Reading Hardware No. 78 Apple Parer

Autumn is here…

Reading 78 Apple Parer

From the 1885 Reading Hardware catalog.  Manufactured through 1993 and brought back into production shortly thereafter by Lehman’s.  I grew up using one of these. Now, it looks like something a Steampunk engineer would create to use as many moving parts as possible.  It was a more interesting kitchen in those days and I think you’d only need to buy one of these about every three or four generations.

From the most recent Lehman’s catalog:

  • Total number of cast iron, cast bronze or steel pieces Per Apple Peeler: 31
  • Holes Drilled: 22
  • Holes Tapped: 10
  • Number of Assembly Steps: 44 (From start to packed in box)
  • Time it takes to Make One Apple Peeler: 48 Minutes
  • Our craftsman can make about 50 per week
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Victory Gardens

Springtime is just around the corner.  Now that we’re in a more hospitable growing environment, I feel obligated to get a better garden growing.  Of course, it is some work but the payoff, even for a small garden more than justifies the effort.

It’s always a good time to grow food.

In times of crisis, it is wise to have a bit laid aside.  Try canning and preserving if you have never done so.  It’s easy and rewarding throughout the year.

 

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Edwardian Camp Equipment

This is a re-post from an earlier entry.  Say what you will about British imperial policy of the 19th and 20th centuries.  They certainly worked out minimalist travel with a fair amount of style and comfort on a very personal level.  These old catalogs give some great ideas for camp living.

From The Army and Navy Co-operative Society Store, London 1907

1907-11907-21907-31907-41907-61907-71907-51907-91907-101907-11There are some excellent items here that should give some inspiration for fabricating some classic and classy gear.  From an era before the activity of “camping” was fully segregated from “regular living”.

Much more of this to come…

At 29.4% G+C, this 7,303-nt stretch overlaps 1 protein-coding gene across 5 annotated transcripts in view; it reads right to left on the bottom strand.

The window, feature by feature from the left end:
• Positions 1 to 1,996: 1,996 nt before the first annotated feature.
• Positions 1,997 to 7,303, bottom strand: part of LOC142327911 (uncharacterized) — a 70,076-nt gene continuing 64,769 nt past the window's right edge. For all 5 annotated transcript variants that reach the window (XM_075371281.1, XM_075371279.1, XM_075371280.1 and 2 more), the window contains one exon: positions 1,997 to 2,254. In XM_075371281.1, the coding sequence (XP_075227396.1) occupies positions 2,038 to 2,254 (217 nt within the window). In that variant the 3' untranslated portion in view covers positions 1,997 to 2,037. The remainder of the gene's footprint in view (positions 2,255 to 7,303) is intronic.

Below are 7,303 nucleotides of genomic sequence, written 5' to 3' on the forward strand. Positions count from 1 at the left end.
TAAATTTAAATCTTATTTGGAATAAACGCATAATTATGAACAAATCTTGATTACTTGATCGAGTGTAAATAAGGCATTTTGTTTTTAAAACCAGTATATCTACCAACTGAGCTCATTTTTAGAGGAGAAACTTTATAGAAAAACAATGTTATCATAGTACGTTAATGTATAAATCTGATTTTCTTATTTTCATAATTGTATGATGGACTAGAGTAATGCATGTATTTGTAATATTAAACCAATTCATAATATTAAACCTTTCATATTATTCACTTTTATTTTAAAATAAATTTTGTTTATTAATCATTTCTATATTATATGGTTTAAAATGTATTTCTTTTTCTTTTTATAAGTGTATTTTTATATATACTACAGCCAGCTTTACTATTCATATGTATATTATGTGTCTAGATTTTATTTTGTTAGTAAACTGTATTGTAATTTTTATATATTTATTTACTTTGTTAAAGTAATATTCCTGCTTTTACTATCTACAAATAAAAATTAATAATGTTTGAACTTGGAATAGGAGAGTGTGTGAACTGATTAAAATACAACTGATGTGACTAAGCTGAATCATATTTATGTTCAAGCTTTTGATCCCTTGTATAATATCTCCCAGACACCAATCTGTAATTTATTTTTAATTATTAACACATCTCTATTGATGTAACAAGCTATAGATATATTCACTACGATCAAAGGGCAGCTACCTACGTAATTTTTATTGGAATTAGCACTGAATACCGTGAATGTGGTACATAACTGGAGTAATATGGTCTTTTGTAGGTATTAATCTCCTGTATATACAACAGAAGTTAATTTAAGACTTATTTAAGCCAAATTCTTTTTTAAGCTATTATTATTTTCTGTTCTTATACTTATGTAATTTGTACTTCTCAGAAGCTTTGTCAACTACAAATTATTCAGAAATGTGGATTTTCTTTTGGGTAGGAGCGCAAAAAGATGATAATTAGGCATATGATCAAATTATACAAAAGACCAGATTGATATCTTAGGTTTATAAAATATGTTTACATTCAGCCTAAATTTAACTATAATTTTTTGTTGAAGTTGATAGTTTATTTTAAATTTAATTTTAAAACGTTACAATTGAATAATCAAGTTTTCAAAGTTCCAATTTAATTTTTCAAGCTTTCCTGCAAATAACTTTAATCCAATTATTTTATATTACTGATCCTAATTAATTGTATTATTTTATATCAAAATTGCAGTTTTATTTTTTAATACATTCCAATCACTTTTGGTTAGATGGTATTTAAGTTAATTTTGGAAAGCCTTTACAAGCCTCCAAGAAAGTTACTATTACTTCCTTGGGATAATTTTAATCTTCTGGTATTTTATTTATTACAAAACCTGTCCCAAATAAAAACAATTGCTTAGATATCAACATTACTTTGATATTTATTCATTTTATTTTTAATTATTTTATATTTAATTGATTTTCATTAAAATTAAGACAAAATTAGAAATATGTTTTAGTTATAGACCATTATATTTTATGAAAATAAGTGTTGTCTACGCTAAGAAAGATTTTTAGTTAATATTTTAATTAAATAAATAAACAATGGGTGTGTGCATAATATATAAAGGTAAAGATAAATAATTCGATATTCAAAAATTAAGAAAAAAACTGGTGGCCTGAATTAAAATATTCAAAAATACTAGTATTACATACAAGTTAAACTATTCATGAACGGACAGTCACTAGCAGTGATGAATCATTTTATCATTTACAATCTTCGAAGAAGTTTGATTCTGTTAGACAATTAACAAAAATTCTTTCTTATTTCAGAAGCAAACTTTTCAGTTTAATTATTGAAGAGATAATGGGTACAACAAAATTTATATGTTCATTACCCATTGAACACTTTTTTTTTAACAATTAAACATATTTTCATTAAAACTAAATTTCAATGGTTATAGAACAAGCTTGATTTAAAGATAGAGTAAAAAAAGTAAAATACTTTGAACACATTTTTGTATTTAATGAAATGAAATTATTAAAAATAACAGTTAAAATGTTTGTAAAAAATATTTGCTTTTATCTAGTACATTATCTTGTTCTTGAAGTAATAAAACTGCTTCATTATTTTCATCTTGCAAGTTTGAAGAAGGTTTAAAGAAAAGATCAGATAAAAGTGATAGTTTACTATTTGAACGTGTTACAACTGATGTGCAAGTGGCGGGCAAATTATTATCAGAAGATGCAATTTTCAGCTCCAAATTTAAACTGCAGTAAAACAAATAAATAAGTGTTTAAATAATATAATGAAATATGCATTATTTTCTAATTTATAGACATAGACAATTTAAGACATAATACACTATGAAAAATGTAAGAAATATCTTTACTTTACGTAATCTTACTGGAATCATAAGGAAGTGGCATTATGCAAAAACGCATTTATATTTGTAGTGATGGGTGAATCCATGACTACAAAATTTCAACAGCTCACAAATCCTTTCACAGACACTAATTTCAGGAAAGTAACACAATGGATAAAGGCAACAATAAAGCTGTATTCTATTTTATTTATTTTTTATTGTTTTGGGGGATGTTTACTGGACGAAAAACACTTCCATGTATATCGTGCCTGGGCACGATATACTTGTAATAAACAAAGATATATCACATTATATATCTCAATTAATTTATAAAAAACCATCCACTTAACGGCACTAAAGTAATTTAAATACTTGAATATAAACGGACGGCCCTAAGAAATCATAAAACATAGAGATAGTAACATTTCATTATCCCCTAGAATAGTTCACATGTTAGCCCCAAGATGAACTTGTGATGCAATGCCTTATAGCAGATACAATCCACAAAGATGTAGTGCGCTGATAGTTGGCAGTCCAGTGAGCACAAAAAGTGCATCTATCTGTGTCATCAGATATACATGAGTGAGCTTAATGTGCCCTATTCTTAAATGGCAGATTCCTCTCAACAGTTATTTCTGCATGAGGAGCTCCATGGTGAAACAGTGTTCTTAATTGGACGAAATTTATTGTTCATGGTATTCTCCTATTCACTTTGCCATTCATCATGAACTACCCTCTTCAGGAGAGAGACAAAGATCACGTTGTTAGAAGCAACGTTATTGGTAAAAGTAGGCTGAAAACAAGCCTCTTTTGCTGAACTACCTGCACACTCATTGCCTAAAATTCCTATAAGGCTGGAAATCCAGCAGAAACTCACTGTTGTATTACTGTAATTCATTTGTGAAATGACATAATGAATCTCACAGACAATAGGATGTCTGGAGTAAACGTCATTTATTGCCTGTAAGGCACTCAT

Edwardian Camp Equipment

From The Army and Navy Co-operative Society Store, London 1907

1907-11907-21907-31907-41907-61907-71907-51907-91907-101907-11Waiting for the plumbers gave me a few minutes to put up this post.  This is a lot more than a bunch of nifty images (but it is that as well).  There are some excellent items here that should give some inspiration for fabricating some classic and classy gear.  From an era before the activity of “camping” was fulling segregated from “regular living”.

Much more of this to come…

Backyard Chickens

I’ve been lucky as a chicken owner for quite a few years.  Very few have been stolen by predators, and we’ve had very little illness.  Right now, with a dozen chickens both old and young, I get between three and six eggs per day with the occasional bonanza of eight.  That is, if I can keep the Gopher Snakes out.  I catch the snakes when I can and take them a few hundred meters away and hope they find new homes to rob.  With limited free-ranging in a pretty poor environment they cost me no more than $10-$20 per month and a few minutes work every day.  In the winter, they need a bit more tending, especially to keep the water unfrozen.  I can’t see how suburban America has so lost it’s way that there is a fight to keep chickens in your own yard.  I recently heard a politician refer to them as “gateway livestock”.

LuckyChickenI love my dogs, but to hear people speak of chickens as annoying, smelly, and dangerous is ridiculous.  Dogs bark, and often attack people (which are the jobs we bred them for) so the double standard is apparent.

DomPulletIf you have lived with chickens, you know how excellent they are at virtually eliminating small vermin; especially ticks, grasshoppers, crickets, and even the occasional mouse or snake.  They are wonderful pest control, especially around the perimeter of the garden and their manure is a potent garden additive.

BuffOrpMaybe not as cuddly as a dog or cat, they are certainly part of our history for thousands of years.  If you are considering chickens for eggs or meat, they are a simple, inexpensive investment that takes little time or money and are a great addition to the household food supply.  Mine survive well on kitchen scraps including almost daily doses of broccoli stems, carrot tops, fruit peels, and even chopped weeds from the garden.  They work better than composting for most waste.

LuckyThey come in many varieties, builds, temperaments, and fortes, but nearly all will help out the small homesteader.